- I didn’t take responsibility for my actions. I blame other people for my grades.
- I stated that I learned a lesson, implying that things indeed went wrong and I struggled through them. Do not admit the struggle you’ve endured with poor grades. It will give them reason to wonder if should give you a hard time too. Maybe others are seeing something they aren’t.
Leaving out the negativity keeps the listener focused on the positives. It closes the door on untenable lines of inquisition. Work to really hone your words. This is critically important for the rest of your budding career. You’ll go through many iterations before condensing it down to something simple, clear, and convincing.
Step 4: Practice and Remove the Kinks
All of this preparation will be for naught if you don’t deliver it properly, so make sure you go the full mile. Recite it as many times as you can, and under as many situations as you can.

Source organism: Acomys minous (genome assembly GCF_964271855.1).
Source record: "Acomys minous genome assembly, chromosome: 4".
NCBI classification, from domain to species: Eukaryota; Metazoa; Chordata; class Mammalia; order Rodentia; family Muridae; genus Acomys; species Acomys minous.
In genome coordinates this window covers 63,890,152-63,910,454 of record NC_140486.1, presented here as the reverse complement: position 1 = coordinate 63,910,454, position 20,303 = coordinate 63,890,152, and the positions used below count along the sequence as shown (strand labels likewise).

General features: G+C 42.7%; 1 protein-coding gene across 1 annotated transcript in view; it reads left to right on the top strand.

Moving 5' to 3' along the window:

You never know something until you can do it when the pressure is on. So practice with your mother, girlfriend, boyfriend, best friend, career counselor, or wall.
Step 5: Internalize and Believe It!
Last, but not least, none of your hard work will convince anybody if you don’t believe it yourself. Believe that you’ve got what it takes!
Believe, that although your GPA is terrible, you still have the resolve, mettle, and grit to get the job done.
If you run through this process honestly, I guarantee that you will feel cool and confident the next time you’re discussing your GPA. In fact, you may even impress some people. Get to work!
Don’t forget to comment and share your story. Don’t fear, we’ll all Underdogs here.
Read More to Improve Your Profile
As an aside: if you really don’t feel that what you’ve got in your repertoire will get you through this mess, read Stop Beating Yourself Up Over a Low GPA and Building a Brag-a-Log to find some ways to build your skill set and professional profile. There’s plenty to still do. You can dig out of whatever hole you think you’re in!